This is one in a series of posts I wrote about my second trip to Jacmel, Haiti, where I spent a week at Faith Orphanage. You can read more posts about my trip to Haiti here. I started to edit this piece, but decided to leave it as is. It’s interesting to see where my head was at just twelve months ago. What a difference a year makes!
The airport in Port au Prince is hilarious. You get off the plane and are greeted at the bottom of an escalator by a welcoming band, then you’re whisked away to the baggage area on a bus, then you go through customs (sounds official; it’s not), then you try to find your luggage in what is essentially a giant warehouse with sometimes-working conveyor belts. It’s one of the least organized experiences you’ll ever be a part of.
On my recent trip to Haiti, this wasn’t even the funniest part.
Having miraculously secured all of our luggage, we got in line to head out of the airport. While in line, a portly Haitian security guard wouldn’t stop staring at me. I politely smiled. Then, he pointed at his arm and moved it up and down, then pointed at my left arm, missing from the elbow down. I smiled again and nodded. Then he did the most awesome thing ever: he raised his eyebrows, made a frown and shrugged his shoulders as if to say, “Ah well…sh** happens.” I started laughing. Hard. I’m not sure if that was the most appropriate response, but I can’t remember experiencing such an honest reaction from an adult before.
If I’m not cracking jokes about it myself, the fact that I have one arm never really comes up. I’ve been thinking about it a bit more than usual this year, though. In fact, in January (2011) I had a piece published on RelevantMagazine.com about it (read it here). So, on this trip, as opposed to the last one I took, I noticed it a lot more. For one, the kids were a lot more interested (read: fascinated) with my arm this time. They’d randomly come up to me and put their little faces close to the end of my arm and they’d grab it and poke at it and play with it. The fact that I allowed them to do this surprised them, I think, and gave them the freedom to explore. I already wrote about Jameley’s adorable reaction to all that. It got me thinking about the reality that they’ve probably never seen anyone with only one arm. In fact, I don’t remember seeing any one-armed Haitians on my last trip. (But, this time…oh, this time! I saw TWO! Two one-armed Haitians! I felt like Captain Ahab finding Moby Dick. Except, ya know, without all the revenge stuff.)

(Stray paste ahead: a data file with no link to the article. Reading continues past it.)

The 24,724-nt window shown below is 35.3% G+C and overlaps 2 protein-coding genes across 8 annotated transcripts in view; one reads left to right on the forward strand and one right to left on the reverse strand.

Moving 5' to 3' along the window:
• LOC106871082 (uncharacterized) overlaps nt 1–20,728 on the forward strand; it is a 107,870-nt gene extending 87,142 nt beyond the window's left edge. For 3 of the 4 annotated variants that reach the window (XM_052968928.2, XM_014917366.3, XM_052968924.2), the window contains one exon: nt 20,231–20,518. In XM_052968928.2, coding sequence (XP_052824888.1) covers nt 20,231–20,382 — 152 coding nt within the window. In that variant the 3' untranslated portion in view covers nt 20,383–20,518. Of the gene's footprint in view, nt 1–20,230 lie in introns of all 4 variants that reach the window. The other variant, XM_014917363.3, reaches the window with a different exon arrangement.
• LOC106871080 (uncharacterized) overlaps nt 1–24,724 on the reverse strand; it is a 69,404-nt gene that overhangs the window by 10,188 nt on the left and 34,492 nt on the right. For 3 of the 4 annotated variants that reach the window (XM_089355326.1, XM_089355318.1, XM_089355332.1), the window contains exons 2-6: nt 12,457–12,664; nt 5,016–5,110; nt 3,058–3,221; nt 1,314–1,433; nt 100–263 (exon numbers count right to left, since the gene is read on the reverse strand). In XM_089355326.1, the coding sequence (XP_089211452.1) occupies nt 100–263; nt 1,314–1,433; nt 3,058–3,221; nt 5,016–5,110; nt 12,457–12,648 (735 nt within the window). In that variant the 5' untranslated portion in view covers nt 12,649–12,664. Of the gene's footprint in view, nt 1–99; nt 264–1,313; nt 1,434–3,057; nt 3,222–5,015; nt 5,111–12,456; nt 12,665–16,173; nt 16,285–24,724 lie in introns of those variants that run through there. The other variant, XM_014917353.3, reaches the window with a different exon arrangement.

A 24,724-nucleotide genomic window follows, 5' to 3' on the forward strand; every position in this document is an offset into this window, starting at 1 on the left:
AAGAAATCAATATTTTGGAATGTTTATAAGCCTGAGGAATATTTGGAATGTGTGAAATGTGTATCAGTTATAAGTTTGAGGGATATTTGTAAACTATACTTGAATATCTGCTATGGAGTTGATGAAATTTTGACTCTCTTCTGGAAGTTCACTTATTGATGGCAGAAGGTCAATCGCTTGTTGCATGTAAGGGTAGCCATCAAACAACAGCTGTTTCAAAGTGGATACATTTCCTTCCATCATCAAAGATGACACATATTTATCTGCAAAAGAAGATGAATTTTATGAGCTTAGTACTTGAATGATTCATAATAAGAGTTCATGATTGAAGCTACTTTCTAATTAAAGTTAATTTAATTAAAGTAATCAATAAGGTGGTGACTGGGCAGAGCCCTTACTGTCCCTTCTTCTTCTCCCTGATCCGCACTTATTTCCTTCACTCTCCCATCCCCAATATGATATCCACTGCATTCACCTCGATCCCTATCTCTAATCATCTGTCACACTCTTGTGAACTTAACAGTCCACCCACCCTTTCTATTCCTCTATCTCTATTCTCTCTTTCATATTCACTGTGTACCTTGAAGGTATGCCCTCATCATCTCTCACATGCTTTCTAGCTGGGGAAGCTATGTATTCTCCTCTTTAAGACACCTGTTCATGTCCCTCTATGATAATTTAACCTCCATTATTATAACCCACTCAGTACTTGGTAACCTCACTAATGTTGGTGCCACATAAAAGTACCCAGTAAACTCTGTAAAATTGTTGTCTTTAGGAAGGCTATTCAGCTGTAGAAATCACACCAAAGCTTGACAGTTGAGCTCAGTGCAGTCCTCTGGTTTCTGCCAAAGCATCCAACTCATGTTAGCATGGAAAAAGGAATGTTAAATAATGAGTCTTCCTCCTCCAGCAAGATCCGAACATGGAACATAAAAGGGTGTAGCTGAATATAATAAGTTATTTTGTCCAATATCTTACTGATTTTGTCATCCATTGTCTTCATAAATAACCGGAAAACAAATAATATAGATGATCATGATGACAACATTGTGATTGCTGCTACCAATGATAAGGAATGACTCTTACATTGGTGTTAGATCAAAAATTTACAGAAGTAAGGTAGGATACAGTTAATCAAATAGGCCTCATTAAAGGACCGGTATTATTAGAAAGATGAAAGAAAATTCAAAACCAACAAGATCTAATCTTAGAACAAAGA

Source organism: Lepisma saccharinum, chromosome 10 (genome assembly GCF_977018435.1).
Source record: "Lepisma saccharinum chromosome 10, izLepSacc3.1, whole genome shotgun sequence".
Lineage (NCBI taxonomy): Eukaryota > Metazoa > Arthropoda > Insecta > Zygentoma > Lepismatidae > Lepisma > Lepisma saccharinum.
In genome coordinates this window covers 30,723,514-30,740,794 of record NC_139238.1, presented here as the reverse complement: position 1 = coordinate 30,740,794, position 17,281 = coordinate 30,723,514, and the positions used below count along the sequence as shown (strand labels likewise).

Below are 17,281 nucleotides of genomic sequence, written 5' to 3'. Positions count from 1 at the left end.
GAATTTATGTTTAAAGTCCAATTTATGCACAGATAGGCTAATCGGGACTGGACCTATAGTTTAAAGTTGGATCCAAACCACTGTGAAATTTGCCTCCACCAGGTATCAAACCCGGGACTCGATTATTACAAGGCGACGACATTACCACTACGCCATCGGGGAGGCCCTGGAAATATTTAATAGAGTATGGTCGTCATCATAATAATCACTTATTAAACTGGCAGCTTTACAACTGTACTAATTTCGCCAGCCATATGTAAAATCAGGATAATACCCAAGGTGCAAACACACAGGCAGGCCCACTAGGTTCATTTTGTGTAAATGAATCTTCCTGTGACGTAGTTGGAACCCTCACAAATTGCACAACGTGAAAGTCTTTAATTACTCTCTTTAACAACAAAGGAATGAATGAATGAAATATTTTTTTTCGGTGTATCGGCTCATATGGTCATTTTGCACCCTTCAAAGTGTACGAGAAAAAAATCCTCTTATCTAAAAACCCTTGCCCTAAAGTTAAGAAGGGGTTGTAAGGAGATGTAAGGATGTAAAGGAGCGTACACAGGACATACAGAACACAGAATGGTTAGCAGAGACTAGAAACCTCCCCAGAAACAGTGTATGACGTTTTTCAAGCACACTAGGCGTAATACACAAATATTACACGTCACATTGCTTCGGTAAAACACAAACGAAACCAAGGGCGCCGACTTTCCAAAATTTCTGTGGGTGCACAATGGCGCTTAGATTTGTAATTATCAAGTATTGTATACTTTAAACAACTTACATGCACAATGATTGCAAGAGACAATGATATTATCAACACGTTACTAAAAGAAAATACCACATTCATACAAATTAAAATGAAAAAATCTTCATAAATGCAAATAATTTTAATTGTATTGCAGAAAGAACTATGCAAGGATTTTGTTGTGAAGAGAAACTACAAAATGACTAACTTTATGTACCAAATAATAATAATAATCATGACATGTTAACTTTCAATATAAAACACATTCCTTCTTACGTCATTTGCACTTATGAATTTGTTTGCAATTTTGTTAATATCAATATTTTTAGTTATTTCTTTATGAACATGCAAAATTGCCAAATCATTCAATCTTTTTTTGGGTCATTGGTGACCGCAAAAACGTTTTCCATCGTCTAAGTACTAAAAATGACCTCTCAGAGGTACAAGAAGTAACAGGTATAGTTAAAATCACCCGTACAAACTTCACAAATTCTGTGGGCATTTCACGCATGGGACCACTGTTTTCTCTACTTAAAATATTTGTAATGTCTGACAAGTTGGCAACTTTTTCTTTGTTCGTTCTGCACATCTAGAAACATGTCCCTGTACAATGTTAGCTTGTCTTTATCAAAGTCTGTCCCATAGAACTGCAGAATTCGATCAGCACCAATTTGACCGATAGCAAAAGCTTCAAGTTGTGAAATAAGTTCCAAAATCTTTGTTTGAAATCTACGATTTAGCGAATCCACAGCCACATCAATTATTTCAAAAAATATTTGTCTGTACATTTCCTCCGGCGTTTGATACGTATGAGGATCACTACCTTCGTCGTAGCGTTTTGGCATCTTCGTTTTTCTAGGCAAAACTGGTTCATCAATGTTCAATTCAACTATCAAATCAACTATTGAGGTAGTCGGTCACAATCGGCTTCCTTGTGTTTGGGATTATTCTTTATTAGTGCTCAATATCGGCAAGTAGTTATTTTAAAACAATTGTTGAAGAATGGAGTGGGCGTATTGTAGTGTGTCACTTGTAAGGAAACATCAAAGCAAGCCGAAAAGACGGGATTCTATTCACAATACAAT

What’s weird is that, in reality, I rarely see any one-armers in America either. The fact that I was in an unfamiliar place that was so completely different from my normal daily reality, I believe, heightened my awareness of it. I mean, being white in a place where everyone else is really dark is one thing. But, being white and having one arm where everyone else is really dark and fully appendaged is quite another. I never really wonder what people are thinking about my arm in America, but when I was in Haiti, I was really conscious of it. And I think that’s good. It’s ok, at least.
In retrospect…how do I say this…the experience of bringing my one-armedness to the kids in Haiti was supremely rewarding. I’m proud of the fact that I was able to expose them to a physical difference they most likely have never seen before and helped them to understand that people with physical differences should be embraced and learned from, not shunned or ridiculed. It was refreshing to see their curiosity satisfied. It was also powerful to experience their acceptance and love. Impacting the kids’ lives in this way is something
I’ll never forget.
I’ll also never forget that security guard’s reaction. Classic.
Share something you’ve learned from someone who has physical limitations.
My Little Dude.
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Going to work on the bus, the woman sitting next to me grabbed my arm and started shouting at me about what she thought about it. I was cringing with embarrassment.
She then asked me to move to let her get out of her seat. She charged up and down the bus, haranguing the driver, praying, blessing her mother and falling down. My embarrassment for me changed to embarrassment for her.
A few people on the bus said, ‘Sh’, which is quite extraordinary on a London bus. Us Londoners never talk to strangers on public transport.
The incident reminded me that we all have our own issues.
I met a guy who had had both legs amputated in a horrific tube (= metro) crash in London. We became friends and when I was visiting London on work matters, he invited me to stay in his apartment overnight rather than in a hotel.
On the third occasion he asked me to help out of the bath and dry him down. I nearly freaked out, but complied.
Later he told me he was testing my reactions .. and I had passed with flying colours 🙂
We are still friends 🙂
My husband works with Adults with disabilities. He recently attended a banquet for the volunteers in the program and rather than taking me, he thought our 6 year old might appreciate the event.
When my son returned home I asked him if he had a good time…
“Mom, we sat at a table with people who could only talk with their hands!!!”
He went on excitedly to tell me a short story about each person who had sat at their table as though they were some kind of celebrity. He had an amazing time visiting with these people that he felt were were just plain special.
My husband waited patiently until my son finished and then asked, “Who else did you get to meet?”
Suddenly as an after-thought my son says, “Oh ya, I also got to meet Ace Walker. He was pretty cool too, but he couldn’t talk with his hands.”
Ace Walker is the staring pitcher for the local Winnipeg Goldeyes baseball team. He’s pretty big around these parts and my son is a huge fan.
But he paled in comparison to the people who talked with their hands. Pretty cool.